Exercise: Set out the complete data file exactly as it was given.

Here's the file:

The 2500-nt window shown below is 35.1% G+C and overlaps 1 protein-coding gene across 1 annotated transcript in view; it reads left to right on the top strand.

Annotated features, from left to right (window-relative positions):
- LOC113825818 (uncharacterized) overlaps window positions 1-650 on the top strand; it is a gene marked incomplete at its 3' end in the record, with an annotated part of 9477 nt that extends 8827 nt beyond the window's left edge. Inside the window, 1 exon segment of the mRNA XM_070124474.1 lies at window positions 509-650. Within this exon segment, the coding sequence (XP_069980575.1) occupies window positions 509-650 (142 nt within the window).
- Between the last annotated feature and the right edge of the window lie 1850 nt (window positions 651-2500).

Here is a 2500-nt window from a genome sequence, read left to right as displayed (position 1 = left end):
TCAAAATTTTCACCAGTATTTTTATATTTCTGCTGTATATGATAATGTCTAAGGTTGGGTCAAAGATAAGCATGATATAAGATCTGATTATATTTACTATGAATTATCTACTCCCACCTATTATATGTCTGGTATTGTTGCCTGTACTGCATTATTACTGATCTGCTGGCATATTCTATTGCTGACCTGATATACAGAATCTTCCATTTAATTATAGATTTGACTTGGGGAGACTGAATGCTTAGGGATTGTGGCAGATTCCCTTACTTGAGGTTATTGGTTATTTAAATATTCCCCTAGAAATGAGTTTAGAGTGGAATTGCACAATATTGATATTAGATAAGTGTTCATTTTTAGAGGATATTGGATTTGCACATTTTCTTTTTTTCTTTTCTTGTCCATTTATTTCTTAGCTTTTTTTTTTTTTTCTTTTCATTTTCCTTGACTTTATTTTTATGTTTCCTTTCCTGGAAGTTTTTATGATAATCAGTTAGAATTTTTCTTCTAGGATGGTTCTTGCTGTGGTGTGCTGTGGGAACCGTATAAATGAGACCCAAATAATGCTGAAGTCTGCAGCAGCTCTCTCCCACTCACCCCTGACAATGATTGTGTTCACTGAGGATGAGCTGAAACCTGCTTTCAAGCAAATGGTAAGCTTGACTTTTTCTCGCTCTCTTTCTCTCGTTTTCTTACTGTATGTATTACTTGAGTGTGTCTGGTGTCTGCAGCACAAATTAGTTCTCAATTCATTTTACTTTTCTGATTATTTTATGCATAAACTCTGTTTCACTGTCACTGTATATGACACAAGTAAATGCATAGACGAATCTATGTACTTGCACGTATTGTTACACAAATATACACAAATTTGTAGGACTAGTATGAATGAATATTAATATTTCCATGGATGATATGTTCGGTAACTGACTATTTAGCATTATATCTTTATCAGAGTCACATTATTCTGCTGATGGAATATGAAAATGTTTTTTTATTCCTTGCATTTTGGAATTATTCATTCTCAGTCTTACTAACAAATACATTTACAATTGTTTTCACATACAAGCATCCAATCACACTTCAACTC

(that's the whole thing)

The 2500-nt window shown below is 35.1% G+C and overlaps 1 protein-coding gene across 1 annotated transcript in view; it reads left to right on the top strand.

Annotated features, from left to right (window-relative positions):
- LOC113825818 (uncharacterized) overlaps window positions 1-650 on the top strand; it is a gene marked incomplete at its 3' end in the record, with an annotated part of 9477 nt that extends 8827 nt beyond the window's left edge. Inside the window, 1 exon segment of the mRNA XM_070124474.1 lies at window positions 509-650. Within this exon segment, the coding sequence (XP_069980575.1) occupies window positions 509-650 (142 nt within the window).
- Between the last annotated feature and the right edge of the window lie 1850 nt (window positions 651-2500).

Here is a 2500-nt window from a genome sequence, read left to right as displayed (position 1 = left end):
TCAAAATTTTCACCAGTATTTTTATATTTCTGCTGTATATGATAATGTCTAAGGTTGGGTCAAAGATAAGCATGATATAAGATCTGATTATATTTACTATGAATTATCTACTCCCACCTATTATATGTCTGGTATTGTTGCCTGTACTGCATTATTACTGATCTGCTGGCATATTCTATTGCTGACCTGATATACAGAATCTTCCATTTAATTATAGATTTGACTTGGGGAGACTGAATGCTTAGGGATTGTGGCAGATTCCCTTACTTGAGGTTATTGGTTATTTAAATATTCCCCTAGAAATGAGTTTAGAGTGGAATTGCACAATATTGATATTAGATAAGTGTTCATTTTTAGAGGATATTGGATTTGCACATTTTCTTTTTTTCTTTTCTTGTCCATTTATTTCTTAGCTTTTTTTTTTTTTTCTTTTCATTTTCCTTGACTTTATTTTTATGTTTCCTTTCCTGGAAGTTTTTATGATAATCAGTTAGAATTTTTCTTCTAGGATGGTTCTTGCTGTGGTGTGCTGTGGGAACCGTATAAATGAGACCCAAATAATGCTGAAGTCTGCAGCAGCTCTCTCCCACTCACCCCTGACAATGATTGTGTTCACTGAGGATGAGCTGAAACCTGCTTTCAAGCAAATGGTAAGCTTGACTTTTTCTCGCTCTCTTTCTCTCGTTTTCTTACTGTATGTATTACTTGAGTGTGTCTGGTGTCTGCAGCACAAATTAGTTCTCAATTCATTTTACTTTTCTGATTATTTTATGCATAAACTCTGTTTCACTGTCACTGTATATGACACAAGTAAATGCATAGACGAATCTATGTACTTGCACGTATTGTTACACAAATATACACAAATTTGTAGGACTAGTATGAATGAATATTAATATTTCCATGGATGATATGTTCGGTAACTGACTATTTAGCATTATATCTTTATCAGAGTCACATTATTCTGCTGATGGAATATGAAAATGTTTTTTTATTCCTTGCATTTTGGAATTATTCATTCTCAGTCTTACTAACAAATACATTTACAATTGTTTTCACATACAAGCATCCAATCACACTTCAACTC